Date on Master's Thesis/Doctoral Dissertation

8-2020

Document Type

Doctoral Dissertation

Degree Name

Ph. D.

Department

Sociology

Degree Program

Sociology (Applied), PhD

Committee Chair

Roelfs, David

Committee Member

Best, Latrica

Committee Member

Kofman, Michal

Committee Member

Heberle, Lauren

Committee Member

Wiggins, Jon

Author's Keywords

Organization; Isomorphism; disability; catholic church; niche; sacramental norms

Abstract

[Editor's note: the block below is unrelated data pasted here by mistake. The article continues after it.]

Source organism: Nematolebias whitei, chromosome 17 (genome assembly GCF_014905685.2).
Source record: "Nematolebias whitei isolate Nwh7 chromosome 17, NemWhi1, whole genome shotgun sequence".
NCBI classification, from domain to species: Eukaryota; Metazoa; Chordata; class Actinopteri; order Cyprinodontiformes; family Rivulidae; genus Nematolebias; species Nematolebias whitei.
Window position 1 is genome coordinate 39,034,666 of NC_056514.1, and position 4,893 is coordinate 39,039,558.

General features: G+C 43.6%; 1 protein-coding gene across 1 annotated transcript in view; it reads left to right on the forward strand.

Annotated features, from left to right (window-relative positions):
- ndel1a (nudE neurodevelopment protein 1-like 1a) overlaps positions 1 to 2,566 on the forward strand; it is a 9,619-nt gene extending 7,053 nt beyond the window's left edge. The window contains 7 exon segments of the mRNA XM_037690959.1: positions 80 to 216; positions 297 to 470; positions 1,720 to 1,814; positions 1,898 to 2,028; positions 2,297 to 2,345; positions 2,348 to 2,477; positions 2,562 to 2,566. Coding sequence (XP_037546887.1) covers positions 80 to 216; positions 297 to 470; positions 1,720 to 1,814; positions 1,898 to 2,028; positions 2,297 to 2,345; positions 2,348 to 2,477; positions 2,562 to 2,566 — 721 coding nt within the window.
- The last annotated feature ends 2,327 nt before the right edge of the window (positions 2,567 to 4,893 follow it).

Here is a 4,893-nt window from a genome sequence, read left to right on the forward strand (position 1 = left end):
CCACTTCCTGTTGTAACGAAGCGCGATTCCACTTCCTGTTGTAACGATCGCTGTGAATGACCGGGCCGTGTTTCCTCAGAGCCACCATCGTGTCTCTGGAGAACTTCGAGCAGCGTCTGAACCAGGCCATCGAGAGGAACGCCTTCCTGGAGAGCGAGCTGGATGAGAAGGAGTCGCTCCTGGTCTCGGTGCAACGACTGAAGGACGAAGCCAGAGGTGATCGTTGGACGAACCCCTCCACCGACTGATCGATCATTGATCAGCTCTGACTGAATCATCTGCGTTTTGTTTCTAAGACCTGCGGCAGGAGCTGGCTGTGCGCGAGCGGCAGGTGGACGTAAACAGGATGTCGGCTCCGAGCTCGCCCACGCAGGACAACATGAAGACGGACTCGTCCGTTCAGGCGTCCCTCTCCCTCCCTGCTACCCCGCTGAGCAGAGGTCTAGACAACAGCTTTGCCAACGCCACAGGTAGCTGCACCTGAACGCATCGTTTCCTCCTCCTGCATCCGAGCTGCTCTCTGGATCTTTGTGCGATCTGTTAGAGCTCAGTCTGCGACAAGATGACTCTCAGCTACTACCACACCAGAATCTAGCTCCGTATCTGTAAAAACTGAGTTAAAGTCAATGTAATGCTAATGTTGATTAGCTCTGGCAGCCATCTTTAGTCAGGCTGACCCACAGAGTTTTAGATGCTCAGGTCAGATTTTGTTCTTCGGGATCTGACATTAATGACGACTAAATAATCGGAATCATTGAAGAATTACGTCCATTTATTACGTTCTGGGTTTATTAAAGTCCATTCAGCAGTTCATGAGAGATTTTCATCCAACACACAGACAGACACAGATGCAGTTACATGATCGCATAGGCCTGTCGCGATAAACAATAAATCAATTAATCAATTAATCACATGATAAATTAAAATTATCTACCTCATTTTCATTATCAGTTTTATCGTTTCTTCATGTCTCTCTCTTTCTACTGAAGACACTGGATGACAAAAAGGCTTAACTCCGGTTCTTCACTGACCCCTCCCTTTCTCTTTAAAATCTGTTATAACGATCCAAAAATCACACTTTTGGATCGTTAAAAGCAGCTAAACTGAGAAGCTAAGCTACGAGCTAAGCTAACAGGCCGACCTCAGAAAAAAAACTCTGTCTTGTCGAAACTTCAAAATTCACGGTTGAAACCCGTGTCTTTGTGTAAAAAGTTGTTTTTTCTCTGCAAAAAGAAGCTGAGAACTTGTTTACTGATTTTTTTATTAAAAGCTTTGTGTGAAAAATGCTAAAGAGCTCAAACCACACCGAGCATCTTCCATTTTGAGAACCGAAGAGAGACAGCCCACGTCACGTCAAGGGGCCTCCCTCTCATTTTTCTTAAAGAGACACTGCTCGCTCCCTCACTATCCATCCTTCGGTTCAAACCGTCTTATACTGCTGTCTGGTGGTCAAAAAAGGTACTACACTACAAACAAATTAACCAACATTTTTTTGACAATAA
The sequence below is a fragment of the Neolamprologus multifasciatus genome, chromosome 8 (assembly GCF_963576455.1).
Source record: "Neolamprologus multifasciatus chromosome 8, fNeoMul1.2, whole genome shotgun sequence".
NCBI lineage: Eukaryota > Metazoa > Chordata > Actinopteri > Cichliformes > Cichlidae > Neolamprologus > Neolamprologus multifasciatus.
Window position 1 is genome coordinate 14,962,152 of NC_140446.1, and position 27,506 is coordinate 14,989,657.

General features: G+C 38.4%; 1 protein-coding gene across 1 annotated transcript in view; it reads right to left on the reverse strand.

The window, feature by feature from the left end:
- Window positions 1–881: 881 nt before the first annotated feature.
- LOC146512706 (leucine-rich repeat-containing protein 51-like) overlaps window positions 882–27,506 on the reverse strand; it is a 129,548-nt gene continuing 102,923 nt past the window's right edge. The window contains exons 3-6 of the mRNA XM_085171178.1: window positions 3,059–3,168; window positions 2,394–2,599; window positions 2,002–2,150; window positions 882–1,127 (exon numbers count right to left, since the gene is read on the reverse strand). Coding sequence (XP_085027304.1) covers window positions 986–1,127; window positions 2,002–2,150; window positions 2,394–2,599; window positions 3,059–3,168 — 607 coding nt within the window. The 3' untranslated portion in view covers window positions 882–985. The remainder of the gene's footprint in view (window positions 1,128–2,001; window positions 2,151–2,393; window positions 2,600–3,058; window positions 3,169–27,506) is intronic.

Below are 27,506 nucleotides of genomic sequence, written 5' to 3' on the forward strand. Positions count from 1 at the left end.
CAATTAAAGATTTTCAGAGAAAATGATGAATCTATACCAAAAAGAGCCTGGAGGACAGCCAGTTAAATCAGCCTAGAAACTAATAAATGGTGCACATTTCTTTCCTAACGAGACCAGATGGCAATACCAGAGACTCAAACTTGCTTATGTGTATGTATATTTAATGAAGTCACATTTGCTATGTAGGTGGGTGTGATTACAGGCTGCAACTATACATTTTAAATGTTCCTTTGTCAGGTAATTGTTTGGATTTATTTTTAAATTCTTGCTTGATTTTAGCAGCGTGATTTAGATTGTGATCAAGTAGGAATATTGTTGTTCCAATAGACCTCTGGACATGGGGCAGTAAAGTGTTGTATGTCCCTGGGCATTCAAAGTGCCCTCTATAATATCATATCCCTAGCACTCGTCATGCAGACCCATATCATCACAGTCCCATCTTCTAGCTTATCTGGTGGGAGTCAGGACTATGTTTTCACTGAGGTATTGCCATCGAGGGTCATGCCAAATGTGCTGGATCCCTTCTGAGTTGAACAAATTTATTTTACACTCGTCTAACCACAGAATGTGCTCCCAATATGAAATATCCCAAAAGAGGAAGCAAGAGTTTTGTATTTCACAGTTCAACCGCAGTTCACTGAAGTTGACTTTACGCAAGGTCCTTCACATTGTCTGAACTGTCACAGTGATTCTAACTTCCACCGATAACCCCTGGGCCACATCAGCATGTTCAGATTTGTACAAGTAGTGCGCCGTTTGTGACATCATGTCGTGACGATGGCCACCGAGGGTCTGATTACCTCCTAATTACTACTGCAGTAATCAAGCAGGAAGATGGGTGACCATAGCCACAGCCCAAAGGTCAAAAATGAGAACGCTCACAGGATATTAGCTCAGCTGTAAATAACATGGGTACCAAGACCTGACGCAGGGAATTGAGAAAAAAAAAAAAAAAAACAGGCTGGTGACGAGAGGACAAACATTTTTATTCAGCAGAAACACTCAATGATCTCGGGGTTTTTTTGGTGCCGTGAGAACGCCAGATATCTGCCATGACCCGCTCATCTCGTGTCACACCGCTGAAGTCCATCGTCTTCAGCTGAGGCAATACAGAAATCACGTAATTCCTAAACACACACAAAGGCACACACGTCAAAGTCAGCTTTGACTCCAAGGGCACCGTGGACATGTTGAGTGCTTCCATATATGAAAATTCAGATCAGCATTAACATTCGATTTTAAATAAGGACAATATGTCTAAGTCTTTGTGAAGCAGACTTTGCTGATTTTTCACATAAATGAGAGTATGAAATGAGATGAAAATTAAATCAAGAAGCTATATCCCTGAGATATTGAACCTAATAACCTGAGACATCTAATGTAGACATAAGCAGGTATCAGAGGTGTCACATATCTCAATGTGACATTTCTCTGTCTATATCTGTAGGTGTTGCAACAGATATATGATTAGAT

This dissertation addresses the role of isomorphism as it pertains to disability accommodations in the Catholic Church. Isomorphism is the concept articulated by DiMaggio and Powell (1983) that organizations are becoming more similar. They do this in three ways: mimetic (when one organization copies another organization), coercive (when one organization or cultural practices pressure another organization to perform an action or adopt a policy), and normative (when organizations adopt similar actions because their leaders are following a common set of norms established through professional or educational processes). Sacraments that address disability issues in the Catholic Church are unique because they are exempt from federal and state laws. Therefore, the only entity that can coerce a parish (individual Catholic Church headed by a priest) is the diocese (the umbrella organization the governs parishes headed by a bishop). This dissertation uses that dynamic to isolate the coercive factors and quantify the three types of isomorphism. To do this I mainly use two surveys sent to parishes and dioceses in the United States by the Center for Applied Research in the Apostolate (CARA). The findings show that normative isomorphism is the most influential type of vi isomorphism, around three times as influential as mimetic isomorphism. Coercive isomorphism is not influential in any models in the dissertation. I conclude that the reason coercive isomorphism is not influential is because the tools bishops use to influence disability accommodations lack a strong enforcement mechanism. Most bishops do not regard disability accommodations as a high priority and without a strong enforcement mechanism, disability accommodations are not regularly implemented. Normative isomorphism is influential because a priest and bishop’s position is inherently social, therefore people and organizations have the opportunity to affect how the priest/bishop thinks about disability accommodations. Once they start thinking about them, other organizations have an opportunity to influence the decision and mimetic isomorphism can also influence their decision because the priest or bishop is searching for solutions and looks to similar organizations for those solutions.

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